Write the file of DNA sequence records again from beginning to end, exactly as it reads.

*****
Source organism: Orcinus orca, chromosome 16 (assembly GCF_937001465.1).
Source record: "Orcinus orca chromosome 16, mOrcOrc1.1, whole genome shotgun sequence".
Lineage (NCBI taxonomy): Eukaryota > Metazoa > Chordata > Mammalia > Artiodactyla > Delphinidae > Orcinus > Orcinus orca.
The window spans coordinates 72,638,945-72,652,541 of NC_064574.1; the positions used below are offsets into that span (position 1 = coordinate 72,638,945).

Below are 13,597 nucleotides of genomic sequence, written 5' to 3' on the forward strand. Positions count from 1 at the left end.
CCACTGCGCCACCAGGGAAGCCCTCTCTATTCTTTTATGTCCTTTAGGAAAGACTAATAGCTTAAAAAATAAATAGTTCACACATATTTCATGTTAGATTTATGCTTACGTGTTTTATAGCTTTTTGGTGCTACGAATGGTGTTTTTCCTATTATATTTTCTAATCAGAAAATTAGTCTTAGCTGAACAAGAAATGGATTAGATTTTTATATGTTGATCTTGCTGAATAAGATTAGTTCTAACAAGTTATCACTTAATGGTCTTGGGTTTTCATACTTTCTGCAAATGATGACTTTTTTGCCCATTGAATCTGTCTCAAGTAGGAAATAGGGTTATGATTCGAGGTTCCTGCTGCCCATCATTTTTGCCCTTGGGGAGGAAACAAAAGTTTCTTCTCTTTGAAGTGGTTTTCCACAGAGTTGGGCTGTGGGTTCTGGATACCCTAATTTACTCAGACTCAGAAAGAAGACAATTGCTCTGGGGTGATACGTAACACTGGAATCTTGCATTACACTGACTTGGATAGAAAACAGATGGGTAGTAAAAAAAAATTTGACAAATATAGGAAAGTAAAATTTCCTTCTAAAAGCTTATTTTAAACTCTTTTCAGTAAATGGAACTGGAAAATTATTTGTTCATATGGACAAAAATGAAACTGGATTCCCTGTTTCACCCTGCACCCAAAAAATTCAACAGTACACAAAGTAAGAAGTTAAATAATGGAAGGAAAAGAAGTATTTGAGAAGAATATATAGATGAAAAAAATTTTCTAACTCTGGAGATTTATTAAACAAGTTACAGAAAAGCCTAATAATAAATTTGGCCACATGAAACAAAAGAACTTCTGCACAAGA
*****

Source organism: Orcinus orca, chromosome 16 (assembly GCF_937001465.1).
Source record: "Orcinus orca chromosome 16, mOrcOrc1.1, whole genome shotgun sequence".
Lineage (NCBI taxonomy): Eukaryota > Metazoa > Chordata > Mammalia > Artiodactyla > Delphinidae > Orcinus > Orcinus orca.
The window spans coordinates 72,638,945-72,652,541 of NC_064574.1; the positions used below are offsets into that span (position 1 = coordinate 72,638,945).

Below are 13,597 nucleotides of genomic sequence, written 5' to 3' on the forward strand. Positions count from 1 at the left end.
CCACTGCGCCACCAGGGAAGCCCTCTCTATTCTTTTATGTCCTTTAGGAAAGACTAATAGCTTAAAAAATAAATAGTTCACACATATTTCATGTTAGATTTATGCTTACGTGTTTTATAGCTTTTTGGTGCTACGAATGGTGTTTTTCCTATTATATTTTCTAATCAGAAAATTAGTCTTAGCTGAACAAGAAATGGATTAGATTTTTATATGTTGATCTTGCTGAATAAGATTAGTTCTAACAAGTTATCACTTAATGGTCTTGGGTTTTCATACTTTCTGCAAATGATGACTTTTTTGCCCATTGAATCTGTCTCAAGTAGGAAATAGGGTTATGATTCGAGGTTCCTGCTGCCCATCATTTTTGCCCTTGGGGAGGAAACAAAAGTTTCTTCTCTTTGAAGTGGTTTTCCACAGAGTTGGGCTGTGGGTTCTGGATACCCTAATTTACTCAGACTCAGAAAGAAGACAATTGCTCTGGGGTGATACGTAACACTGGAATCTTGCATTACACTGACTTGGATAGAAAACAGATGGGTAGTAAAAAAAAATTTGACAAATATAGGAAAGTAAAATTTCCTTCTAAAAGCTTATTTTAAACTCTTTTCAGTAAATGGAACTGGAAAATTATTTGTTCATATGGACAAAAATGAAACTGGATTCCCTGTTTCACCCTGCACCCAAAAAATTCAACAGTACACAAAGTAAGAAGTTAAATAATGGAAGGAAAAGAAGTATTTGAGAAGAATATATAGATGAAAAAAATTTTCTAACTCTGGAGATTTATTAAACAAGTTACAGAAAAGCCTAATAATAAATTTGGCCACATGAAACAAAAGAACTTCTGCACAAGA